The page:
Over the last two weeks (ending May 8), the COVID metrics for the US continued to slowly decline.
The CDC hospitalization stats are becoming increasingly difficult to analyze because it continually revises the total for previous days. These revisions sometimes reach back for weeks. If you look at the CDC chart for any given day (like the one below), it is showing a large weekly decrease in hospitalizations. But after the revisions come in the declines are considerably more modest. We especially cannot rely on the data from the last week, which makes it difficult to know what is currently happening with hospitalizations. My best guess, based on the way the data has been coming in, is that total hospitalizations and new hospitalizations are declining at about 5% per week right now, despite the CDC website consistently showing larger declines.
The decline in the seven-day average for fatalities was once again modest the last two week (668→662; -5%). There was a small increase in the first part of the two-week period. I cannot tell if that was an actual increase or some kind of catch-up revision.
Total reported fatalites related to COVID last week were 4,410. That is the lowest weekly total since last July. In years before COVID, about 54,000 Americans died on a weekly basis. So, COVID related fatalities are now probably running at about 8% of “normal” fatalities. The CDC excess death analysis does not show their have been more deaths than expected since the second week in March. There may be enough late filings of death certificates to push it over but at this point we should have 98%+ of the death certificates in.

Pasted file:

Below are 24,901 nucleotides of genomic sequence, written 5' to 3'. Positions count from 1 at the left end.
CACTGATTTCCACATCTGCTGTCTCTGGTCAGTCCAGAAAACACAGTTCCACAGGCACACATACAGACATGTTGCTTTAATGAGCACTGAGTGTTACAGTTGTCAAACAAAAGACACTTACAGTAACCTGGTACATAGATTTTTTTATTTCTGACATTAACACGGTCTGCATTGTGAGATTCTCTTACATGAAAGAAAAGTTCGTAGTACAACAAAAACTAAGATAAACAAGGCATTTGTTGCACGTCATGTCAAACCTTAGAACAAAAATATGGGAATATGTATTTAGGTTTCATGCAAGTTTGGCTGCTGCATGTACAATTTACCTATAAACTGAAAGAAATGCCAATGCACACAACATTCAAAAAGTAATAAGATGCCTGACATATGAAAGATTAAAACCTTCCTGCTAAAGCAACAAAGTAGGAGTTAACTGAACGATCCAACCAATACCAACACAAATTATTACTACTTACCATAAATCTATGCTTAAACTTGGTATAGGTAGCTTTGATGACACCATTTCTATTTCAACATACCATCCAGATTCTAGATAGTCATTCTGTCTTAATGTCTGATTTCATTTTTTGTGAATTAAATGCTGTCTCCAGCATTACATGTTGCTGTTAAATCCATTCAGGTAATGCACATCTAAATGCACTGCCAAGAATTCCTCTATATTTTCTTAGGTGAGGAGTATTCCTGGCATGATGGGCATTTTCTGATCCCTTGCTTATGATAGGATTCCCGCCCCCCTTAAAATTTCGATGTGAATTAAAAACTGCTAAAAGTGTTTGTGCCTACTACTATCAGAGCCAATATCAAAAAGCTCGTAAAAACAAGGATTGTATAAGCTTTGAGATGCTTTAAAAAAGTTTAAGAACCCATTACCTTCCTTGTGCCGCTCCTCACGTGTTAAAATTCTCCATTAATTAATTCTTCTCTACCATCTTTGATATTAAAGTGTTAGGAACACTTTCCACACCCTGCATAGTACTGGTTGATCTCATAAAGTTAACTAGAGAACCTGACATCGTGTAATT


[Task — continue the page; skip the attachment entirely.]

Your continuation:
I have been using the IHME model as a reference. However, IHME announced this week that it has revised its fatality projection based on not the reported number of fatalities, but their estimate of how many people have actually died from COVID. Their new analysis increases the number of deaths by about 80%, which is absurd. According to the new analysis more than 100% of the excess deaths in 2020 were due to COVID. That would mean that without COVID there would have been fewer fatalities in 2020 than 2019. The NCHS has not reported a year-over-year decline in annual fatalities in the decade of stats they publish online. IHME has also increased its projections for fatalities by 137,000 by the end of August based on increased mobility data from cell phones!
The results of the IHME model had been coming in increasingly optimistic, which was at odds with doom and gloom predictions of its director, Christopher Murray. Murray has emerged as a highly partisan, pro-lockdown advocate, who recently declared that wearing masks was the most important factor in reducing infections, presumably even greater than vaccines, a view not supported by any scientific analysis. It appears to me that IHME has begun to manage its model parameters to conform it is director’s apocalyptic views.
The US passed a noteworthy vaccine milestone this week. The number of vaccine doses delivered to the states and other agencies by the federal government now exceeds the population of the county. While the number of doses administered per day has definitely decreased since the peak about a month ago, the seven-day average is still running over 2 million.